web analytics
May 27, 2015 / 9 Sivan, 5775
At a Glance
InDepth
Sponsored Post


Syria: The Main Middle East Crisis in 2013

Once the rebels start consolidating rule, as happened in Egypt, there will be increasing examples radical Islamist control which the West will ignore.
syria-violence3

Originally published at Rubin Reports.

While President Barack Obama has been inaugurated for a second term and made his speech, Syrian President Bashar al-Assad is still in power in Syria, making his own speeches saying he will not give in.

The Syrian civil war will go on until one side wins and the other loses. And a lot more people are going to die. The idea of some kind of compromise or diplomatic process has always been ridiculous. These two sides—the government and rebels—have nothing to talk about. On one hand, they thoroughly distrust each other with good reason. On the other hand, they both want power and that’s something which cannot be shared.

Incidentally, please forgive me when I point out that in 2010, I said that Egypt would be the big story of 2011, and that in 2011 I said that the Muslim Brotherhood takeover of Egypt would be the big story of 2012.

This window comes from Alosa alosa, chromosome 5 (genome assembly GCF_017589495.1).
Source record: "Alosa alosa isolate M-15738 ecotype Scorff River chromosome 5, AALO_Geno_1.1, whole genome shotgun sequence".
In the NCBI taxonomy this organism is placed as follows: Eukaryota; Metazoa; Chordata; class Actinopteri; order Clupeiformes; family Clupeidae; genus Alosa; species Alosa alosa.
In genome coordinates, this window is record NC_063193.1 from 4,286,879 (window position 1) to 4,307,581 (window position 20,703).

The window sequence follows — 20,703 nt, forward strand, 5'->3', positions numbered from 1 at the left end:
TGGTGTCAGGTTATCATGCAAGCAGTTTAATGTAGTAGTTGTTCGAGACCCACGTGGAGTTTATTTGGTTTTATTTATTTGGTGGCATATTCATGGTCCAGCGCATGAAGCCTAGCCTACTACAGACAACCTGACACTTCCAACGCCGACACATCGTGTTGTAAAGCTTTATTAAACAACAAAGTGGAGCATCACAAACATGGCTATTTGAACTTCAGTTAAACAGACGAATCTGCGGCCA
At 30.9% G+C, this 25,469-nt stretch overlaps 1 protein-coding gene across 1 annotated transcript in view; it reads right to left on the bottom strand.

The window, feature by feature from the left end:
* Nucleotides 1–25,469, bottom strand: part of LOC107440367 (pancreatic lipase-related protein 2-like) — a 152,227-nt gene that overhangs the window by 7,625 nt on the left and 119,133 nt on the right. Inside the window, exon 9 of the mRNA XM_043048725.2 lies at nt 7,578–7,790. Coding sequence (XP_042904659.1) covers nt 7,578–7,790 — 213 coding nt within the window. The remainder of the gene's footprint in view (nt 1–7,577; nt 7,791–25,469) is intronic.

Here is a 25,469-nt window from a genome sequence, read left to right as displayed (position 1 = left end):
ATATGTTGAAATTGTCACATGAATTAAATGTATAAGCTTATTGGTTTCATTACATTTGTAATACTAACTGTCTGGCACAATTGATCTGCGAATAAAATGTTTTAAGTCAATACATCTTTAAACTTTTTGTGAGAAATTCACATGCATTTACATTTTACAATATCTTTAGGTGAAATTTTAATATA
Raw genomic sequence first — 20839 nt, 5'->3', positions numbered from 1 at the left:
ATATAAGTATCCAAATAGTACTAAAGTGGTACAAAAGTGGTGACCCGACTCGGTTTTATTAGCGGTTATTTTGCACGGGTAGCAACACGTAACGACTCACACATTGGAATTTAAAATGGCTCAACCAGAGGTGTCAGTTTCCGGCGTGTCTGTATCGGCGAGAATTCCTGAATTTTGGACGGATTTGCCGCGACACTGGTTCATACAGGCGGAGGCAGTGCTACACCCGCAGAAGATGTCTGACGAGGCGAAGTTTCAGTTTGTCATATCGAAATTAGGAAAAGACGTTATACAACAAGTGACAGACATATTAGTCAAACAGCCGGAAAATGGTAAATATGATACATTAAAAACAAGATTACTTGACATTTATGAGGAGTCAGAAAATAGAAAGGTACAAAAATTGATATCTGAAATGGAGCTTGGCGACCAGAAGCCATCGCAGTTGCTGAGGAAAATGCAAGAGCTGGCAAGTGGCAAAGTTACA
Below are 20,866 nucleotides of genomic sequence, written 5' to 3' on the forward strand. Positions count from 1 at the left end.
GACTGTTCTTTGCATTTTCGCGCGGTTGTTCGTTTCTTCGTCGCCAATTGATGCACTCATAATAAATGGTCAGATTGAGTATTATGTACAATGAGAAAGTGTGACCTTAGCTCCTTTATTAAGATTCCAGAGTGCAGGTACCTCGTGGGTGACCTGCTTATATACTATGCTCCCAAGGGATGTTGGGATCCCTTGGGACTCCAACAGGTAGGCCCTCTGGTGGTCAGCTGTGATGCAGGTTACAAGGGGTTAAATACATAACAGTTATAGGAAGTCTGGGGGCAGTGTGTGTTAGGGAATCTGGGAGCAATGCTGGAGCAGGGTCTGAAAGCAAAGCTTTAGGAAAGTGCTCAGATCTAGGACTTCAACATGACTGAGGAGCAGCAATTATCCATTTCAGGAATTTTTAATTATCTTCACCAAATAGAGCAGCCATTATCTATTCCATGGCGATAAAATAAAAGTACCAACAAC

For those asking why I’m not saying Iran will be the main crisis, that’s possible, but 2013 is more likely to be a year of endless talk between the Washington and Tehran, punctuated mid-year by Iran’s election of its own new president. Iran will buy time, the election of a new president alone will be good for about three months or so since he’ll need to get into office, appoint his cabinet, and formulate his “new” policy. So 2014 is more likely to be the year of Iran.

Meanwhile, 2013 will be a year of continuous battle in Syria, at some point punctuated by either the government’s collapse or retreat. The rebels have been advancing, especially in the north and in Aleppo. But the regime still has a pretty strong hold on Damascus and in the Alawite stronghold in the northwest.